Islamabad, Apr 5 : The World Food Programme (WFP) has cautioned that nearly half of Pakistan's 160 million population was at the risk of "food insecurity" due to a surge in prices in past few months.
On the basis of findings of a survey conducted by it, the WFP said that during the year ended March, the number of people deemed "food insecure" had risen 28 per cent to 77 million from 60 million in the previous year.
The WFP identified those consuming less than 2350 calories per day as being below the food security line.
Sahib Haq, one of the WFO officials who conducted the survey, said that food prices rose at least 35 per cent in the past year compared with an 18 per cent rise in minimum wages.
"There is a very big gap between the increase in prices and increase in wages ... the purchasing power of the poor has gone down by almost 50 per cent. There will be a big crisis," The News quoted Haq as saying.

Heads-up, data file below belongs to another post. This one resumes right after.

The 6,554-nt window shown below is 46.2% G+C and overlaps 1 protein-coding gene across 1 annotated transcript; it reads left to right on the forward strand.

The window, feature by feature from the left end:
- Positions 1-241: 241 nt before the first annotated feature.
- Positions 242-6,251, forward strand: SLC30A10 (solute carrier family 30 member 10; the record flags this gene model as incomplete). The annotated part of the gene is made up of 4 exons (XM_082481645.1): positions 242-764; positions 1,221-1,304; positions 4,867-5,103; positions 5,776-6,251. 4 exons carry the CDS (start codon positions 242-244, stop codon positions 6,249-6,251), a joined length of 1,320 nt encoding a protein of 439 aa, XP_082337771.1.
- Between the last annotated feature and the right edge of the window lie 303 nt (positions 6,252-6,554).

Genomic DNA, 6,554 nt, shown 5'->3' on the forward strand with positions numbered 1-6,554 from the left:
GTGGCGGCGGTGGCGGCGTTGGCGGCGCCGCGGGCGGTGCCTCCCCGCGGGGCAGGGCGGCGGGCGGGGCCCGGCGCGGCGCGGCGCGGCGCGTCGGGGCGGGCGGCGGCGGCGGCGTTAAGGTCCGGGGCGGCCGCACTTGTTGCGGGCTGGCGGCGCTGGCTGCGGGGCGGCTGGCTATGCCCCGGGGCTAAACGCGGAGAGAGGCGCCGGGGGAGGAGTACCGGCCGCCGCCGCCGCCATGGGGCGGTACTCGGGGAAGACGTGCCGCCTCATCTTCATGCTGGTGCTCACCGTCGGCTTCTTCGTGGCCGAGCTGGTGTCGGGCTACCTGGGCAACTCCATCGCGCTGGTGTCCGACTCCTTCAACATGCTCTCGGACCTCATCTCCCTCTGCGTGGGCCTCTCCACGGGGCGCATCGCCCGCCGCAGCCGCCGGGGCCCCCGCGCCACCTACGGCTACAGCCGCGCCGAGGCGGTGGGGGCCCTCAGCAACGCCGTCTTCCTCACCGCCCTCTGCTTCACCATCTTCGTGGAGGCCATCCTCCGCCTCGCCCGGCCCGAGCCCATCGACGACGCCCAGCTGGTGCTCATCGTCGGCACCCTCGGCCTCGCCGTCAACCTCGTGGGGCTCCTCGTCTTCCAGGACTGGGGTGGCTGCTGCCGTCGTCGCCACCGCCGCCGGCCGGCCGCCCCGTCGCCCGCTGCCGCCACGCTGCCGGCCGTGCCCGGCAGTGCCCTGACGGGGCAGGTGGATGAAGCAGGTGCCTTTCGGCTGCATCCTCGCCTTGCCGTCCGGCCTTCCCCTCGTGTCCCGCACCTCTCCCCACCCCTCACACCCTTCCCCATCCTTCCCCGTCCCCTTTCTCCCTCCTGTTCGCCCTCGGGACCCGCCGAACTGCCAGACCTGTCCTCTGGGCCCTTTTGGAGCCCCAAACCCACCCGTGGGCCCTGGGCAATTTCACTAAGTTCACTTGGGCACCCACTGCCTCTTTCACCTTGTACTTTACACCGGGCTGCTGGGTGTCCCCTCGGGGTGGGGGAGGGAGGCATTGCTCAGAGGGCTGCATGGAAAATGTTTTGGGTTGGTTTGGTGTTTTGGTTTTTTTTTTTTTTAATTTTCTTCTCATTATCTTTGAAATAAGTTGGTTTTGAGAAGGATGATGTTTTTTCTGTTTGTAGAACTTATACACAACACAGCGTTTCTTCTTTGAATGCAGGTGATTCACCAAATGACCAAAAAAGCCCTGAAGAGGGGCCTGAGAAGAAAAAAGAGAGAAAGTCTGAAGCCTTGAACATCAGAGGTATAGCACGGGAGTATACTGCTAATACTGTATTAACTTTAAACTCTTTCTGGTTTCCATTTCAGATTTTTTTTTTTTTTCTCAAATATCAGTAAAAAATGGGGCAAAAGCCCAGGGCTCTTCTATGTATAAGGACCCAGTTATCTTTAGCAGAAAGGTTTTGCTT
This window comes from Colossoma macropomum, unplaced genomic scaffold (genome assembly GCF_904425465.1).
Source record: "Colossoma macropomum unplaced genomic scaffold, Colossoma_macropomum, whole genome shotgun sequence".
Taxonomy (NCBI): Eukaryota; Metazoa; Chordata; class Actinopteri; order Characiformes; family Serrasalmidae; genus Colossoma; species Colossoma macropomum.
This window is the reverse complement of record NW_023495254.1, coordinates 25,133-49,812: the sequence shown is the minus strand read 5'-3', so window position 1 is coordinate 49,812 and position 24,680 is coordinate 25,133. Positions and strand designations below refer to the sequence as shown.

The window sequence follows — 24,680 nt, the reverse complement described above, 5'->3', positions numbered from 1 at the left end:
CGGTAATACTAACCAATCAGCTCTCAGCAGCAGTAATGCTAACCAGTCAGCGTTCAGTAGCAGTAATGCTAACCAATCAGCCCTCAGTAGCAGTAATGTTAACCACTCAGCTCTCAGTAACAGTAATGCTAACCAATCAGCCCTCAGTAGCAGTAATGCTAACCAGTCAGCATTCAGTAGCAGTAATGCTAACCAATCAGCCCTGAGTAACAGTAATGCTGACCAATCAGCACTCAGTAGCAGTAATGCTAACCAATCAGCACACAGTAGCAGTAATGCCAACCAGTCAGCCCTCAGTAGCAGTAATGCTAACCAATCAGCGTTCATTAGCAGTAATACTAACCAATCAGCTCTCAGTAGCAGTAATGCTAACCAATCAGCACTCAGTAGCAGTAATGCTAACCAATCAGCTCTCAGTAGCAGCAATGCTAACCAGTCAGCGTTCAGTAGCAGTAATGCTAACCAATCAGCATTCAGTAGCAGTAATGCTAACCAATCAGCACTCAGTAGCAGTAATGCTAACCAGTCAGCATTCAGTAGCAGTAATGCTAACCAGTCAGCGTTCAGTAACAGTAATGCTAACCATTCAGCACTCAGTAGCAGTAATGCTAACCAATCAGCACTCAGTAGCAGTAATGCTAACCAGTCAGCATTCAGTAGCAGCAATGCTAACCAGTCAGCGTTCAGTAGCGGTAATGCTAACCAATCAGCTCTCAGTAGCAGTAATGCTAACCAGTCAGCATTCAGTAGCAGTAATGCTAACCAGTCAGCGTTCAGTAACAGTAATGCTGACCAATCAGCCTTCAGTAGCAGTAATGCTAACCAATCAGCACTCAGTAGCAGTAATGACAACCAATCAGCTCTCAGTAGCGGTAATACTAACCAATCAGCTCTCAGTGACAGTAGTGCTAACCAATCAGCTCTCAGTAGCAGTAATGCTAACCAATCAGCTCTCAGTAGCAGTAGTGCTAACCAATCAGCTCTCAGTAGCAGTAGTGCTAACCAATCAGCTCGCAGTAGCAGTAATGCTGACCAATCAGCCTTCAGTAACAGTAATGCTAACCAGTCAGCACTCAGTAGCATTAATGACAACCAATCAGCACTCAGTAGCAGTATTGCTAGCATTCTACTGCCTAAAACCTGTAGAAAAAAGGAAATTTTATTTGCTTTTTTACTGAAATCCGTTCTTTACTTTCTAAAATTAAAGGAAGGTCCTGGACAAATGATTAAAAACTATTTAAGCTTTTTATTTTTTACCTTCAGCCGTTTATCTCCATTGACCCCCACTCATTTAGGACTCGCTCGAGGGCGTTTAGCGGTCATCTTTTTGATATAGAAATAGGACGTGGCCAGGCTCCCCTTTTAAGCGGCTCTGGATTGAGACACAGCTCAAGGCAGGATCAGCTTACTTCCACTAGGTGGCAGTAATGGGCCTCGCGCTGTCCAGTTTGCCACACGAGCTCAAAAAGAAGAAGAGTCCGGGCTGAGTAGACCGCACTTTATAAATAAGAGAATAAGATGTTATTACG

The price of wheat flour in January was between 24-25 rupees (38 US cents) per kg in three of Pakistan's four provinces, compared with 15 rupees per kg in January 2007, the WFP said.
Prices have since moderated to around 17 rupees but are expected to shoot up 40 per cent or more in the coming months, according to grain industry officials.
Pakistan consumes about 22 million tonnes of wheat a year.
Similarly, prices of rice, vegetables and cooking oil have also risen sharply, and the economic hardships faced by ordinary people played a big part in an election in February that resulted in President Pervez Musharraf's political allies being thrown out of government.
The consumer price index, a key indicator of inflation, rose 11.25 per cent in February from a year ago, mainly due to food prices.